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The Sunday-night shows, which also feature spoken-word performances, are standing room only. "It could be the opening of a long gig," says Blueberry Hill owner Joe Edwards. "That is, until Arvin gets so famous that he's traveling all around the world."
Taylor's thoughts seem less about traveling around the world and more about traveling around St. Louis. He's been hunting for a site where he might open a new comedy club.
On a recent chilly afternoon, he pulls his Lincoln Navigator into a lot at the intersection of Interstate 270 and Bellefontaine Road. "St. Louis Nites," reads a slightly rusted sign, which faces the freeway from the top of a modest brown brick building. Shivering beneath his sweatsuit and lightly tinted sunglasses, Taylor gets out of the SUV and looks around the plot.
"Parking, man," he says, having a Field of Dreams moment. "Parking is wide open. It's got 92 parking spaces!"
Taylor dreams of opening what he says would be St. Louis' first black comedy club. (Venues such as The Spot aren't comedy clubs, per se, because they feature other events, such as concerts, on other nights). He might call it Comedy Impact.
The site before him seems perfect, both for its convenient location and its renovated kitchen. The owner wants six figures for the property, but Taylor is confident that he can line up investors.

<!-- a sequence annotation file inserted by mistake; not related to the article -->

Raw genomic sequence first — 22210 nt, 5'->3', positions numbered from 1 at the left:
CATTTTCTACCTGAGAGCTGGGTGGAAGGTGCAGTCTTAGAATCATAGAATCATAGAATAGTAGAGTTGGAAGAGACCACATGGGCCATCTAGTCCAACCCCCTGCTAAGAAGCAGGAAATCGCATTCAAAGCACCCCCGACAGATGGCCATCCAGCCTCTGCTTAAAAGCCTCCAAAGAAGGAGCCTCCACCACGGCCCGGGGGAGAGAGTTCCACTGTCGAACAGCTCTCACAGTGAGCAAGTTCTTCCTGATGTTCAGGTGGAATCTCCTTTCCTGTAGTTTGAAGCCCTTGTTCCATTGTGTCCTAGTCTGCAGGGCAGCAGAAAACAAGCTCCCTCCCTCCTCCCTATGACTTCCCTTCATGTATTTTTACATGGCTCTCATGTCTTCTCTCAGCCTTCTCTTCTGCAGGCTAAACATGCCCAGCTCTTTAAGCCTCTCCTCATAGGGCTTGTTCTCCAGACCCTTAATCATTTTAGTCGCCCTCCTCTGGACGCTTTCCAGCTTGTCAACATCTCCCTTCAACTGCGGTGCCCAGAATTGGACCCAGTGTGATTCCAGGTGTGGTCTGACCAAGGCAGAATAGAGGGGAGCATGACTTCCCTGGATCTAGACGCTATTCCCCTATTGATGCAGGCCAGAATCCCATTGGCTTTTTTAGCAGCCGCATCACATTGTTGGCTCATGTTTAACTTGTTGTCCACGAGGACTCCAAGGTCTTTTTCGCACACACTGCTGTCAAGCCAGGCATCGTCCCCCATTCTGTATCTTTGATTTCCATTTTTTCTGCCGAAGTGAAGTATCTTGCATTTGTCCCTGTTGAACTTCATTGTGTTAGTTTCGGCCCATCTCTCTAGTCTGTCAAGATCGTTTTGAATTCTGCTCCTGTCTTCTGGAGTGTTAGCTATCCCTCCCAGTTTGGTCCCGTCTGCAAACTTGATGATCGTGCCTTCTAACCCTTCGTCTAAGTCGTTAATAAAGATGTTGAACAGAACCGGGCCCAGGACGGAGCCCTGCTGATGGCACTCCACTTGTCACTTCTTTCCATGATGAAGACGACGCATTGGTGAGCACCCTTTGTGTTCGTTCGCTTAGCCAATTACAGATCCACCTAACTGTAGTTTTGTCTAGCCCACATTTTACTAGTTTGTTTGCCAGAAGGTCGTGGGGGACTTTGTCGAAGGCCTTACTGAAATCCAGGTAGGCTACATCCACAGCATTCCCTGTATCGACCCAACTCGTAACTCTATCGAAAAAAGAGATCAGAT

"I think whoever opens a black comedy club could do good, because right now the people are starving for it," he says. He cites as proof his most recent Sunday-night show at The Spot, which he says drew upward of 500 fans. "Club owners make a killing on food," he adds. "Black people eat."
Taylor wants to get out from under the club owners, promoters and network executives. "Sometimes they blackball you," he says, referring to the comedy world's political players. Comics who play the Funny Bone, for example, will often get a chilly reception if they want to play the Comedy Forum in St. Peters, and vice versa.
But Taylor's even loftier goal is to change the segregated nature of the St. Louis comedy scene. "This is a mixed area," he says, referring to the racial composition of the club's location, the town of Bellefontaine Neighbors. He points to the other side of the freeway. "It's real diverse. Blacks, whites and Latinos stay in these apartments."
Taylor wants mixed audiences to come to his shows, to "cross over" themselves. "I learned how to be more crossover while I worked at Westport," he says, referring to his tenure at the Funny Bone, which began more than a decade ago. "They love me at white clubs. I kill 'em."
Back in the car, Taylor turns up the volume on a comedy CD of Jewish comedian Rich Voss, which he listens to for inspiration. He looks out at the cars whizzing by on the freeway a hundred yards in front of him and sighs audibly, as if every person in those cars could be coming to his club instead.
"Everybody knows where this space is. You say '270 and Bellefontaine' and they know. It's perfectly located. The cops out here are pretty good, they're quick and responsive. It's a good neighborhood, it's doing good things."
Animated now, he turns down the volume of the CD and explains his deceptively simple comic philosophy.
"To me, comedy is comedy. I don't think there's such a thing as a 'black comic.' You have to be relatable to everybody."
To Taylor, being a "black comic" would mean not being a comic at all. "You have to be crossover," he says.
And with that, he starts his Navigator and heads back toward home.